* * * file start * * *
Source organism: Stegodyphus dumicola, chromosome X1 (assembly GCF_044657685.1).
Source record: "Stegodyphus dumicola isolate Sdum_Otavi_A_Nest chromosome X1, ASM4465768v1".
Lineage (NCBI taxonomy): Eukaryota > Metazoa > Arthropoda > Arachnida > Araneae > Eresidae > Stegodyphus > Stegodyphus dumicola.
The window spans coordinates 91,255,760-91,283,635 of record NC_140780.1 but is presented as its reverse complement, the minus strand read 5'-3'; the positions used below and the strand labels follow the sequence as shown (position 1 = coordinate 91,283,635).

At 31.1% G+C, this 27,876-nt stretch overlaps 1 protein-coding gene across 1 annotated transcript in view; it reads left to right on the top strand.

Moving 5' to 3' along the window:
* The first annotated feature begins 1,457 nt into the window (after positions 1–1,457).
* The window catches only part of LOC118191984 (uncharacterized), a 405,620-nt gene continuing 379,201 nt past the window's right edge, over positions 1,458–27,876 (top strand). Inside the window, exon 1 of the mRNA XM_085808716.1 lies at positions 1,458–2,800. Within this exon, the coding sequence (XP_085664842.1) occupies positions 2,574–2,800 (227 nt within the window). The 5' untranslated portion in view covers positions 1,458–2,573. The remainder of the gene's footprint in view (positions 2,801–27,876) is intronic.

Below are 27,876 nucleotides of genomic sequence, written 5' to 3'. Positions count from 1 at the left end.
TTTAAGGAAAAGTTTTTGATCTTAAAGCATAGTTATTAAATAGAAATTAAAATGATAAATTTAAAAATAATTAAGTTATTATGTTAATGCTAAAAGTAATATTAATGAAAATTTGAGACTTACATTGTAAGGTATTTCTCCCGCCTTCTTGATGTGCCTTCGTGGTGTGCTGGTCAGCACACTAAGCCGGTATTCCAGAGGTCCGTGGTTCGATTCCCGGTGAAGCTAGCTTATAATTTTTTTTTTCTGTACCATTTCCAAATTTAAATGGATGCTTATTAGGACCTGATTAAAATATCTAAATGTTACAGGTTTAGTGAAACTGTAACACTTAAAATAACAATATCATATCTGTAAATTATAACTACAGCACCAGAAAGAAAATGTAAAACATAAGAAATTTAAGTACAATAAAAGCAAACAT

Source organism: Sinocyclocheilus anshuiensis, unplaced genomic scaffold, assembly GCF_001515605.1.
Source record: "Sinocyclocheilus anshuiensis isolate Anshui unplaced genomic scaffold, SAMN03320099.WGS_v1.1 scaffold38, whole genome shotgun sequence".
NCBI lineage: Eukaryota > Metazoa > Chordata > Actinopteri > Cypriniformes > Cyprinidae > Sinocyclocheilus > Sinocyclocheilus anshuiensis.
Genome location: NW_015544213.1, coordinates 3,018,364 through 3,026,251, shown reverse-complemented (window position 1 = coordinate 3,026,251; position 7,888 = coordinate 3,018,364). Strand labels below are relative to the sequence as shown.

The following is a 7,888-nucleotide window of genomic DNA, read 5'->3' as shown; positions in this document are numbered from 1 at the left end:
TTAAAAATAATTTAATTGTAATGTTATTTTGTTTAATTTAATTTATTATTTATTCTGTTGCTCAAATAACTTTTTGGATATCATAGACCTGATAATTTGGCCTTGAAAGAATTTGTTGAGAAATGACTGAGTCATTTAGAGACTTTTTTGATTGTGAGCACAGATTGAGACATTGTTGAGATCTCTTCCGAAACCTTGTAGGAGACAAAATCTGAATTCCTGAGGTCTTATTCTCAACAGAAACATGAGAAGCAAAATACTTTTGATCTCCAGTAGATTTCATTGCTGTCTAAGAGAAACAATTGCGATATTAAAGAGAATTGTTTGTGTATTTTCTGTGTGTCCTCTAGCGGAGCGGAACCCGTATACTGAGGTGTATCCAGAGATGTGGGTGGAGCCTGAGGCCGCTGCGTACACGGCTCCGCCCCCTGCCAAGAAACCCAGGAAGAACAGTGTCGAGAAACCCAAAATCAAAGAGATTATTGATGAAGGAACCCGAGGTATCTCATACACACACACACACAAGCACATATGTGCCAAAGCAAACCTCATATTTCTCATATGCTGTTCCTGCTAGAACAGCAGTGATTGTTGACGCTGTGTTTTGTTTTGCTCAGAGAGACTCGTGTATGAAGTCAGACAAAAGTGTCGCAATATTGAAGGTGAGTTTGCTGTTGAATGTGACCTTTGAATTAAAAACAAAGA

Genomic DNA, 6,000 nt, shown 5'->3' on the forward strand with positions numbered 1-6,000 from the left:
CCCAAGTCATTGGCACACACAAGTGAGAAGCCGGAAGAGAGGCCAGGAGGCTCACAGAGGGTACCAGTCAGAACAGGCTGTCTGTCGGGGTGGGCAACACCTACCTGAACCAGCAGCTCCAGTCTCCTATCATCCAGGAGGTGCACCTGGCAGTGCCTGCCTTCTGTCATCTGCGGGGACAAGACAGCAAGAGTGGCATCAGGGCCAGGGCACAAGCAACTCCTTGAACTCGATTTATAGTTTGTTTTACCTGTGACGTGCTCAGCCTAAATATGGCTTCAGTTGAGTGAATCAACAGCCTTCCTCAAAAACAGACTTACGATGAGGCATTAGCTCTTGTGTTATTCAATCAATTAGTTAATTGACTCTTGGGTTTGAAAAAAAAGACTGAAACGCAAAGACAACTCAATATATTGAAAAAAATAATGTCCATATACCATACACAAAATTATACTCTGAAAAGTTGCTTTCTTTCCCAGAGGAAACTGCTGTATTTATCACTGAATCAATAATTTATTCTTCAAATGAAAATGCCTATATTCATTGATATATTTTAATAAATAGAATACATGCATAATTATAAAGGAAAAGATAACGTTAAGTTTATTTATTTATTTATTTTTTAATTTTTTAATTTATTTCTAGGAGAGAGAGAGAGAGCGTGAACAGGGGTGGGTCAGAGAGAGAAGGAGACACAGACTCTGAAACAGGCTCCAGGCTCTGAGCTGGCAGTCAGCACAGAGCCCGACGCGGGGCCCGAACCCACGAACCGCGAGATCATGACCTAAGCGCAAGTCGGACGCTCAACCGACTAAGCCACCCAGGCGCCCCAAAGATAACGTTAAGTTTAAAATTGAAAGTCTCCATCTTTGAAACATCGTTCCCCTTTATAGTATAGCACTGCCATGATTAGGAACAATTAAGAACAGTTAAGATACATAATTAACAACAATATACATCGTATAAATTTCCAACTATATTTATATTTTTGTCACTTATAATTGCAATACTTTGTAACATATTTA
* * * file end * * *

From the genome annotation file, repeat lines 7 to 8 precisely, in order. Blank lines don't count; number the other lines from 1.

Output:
* The first annotated feature begins 1,457 nt into the window (after positions 1–1,457).
* The window catches only part of LOC118191984 (uncharacterized), a 405,620-nt gene continuing 379,201 nt past the window's right edge, over positions 1,458–27,876 (top strand). Inside the window, exon 1 of the mRNA XM_085808716.1 lies at positions 1,458–2,800. Within this exon, the coding sequence (XP_085664842.1) occupies positions 2,574–2,800 (227 nt within the window). The 5' untranslated portion in view covers positions 1,458–2,573. The remainder of the gene's footprint in view (positions 2,801–27,876) is intronic.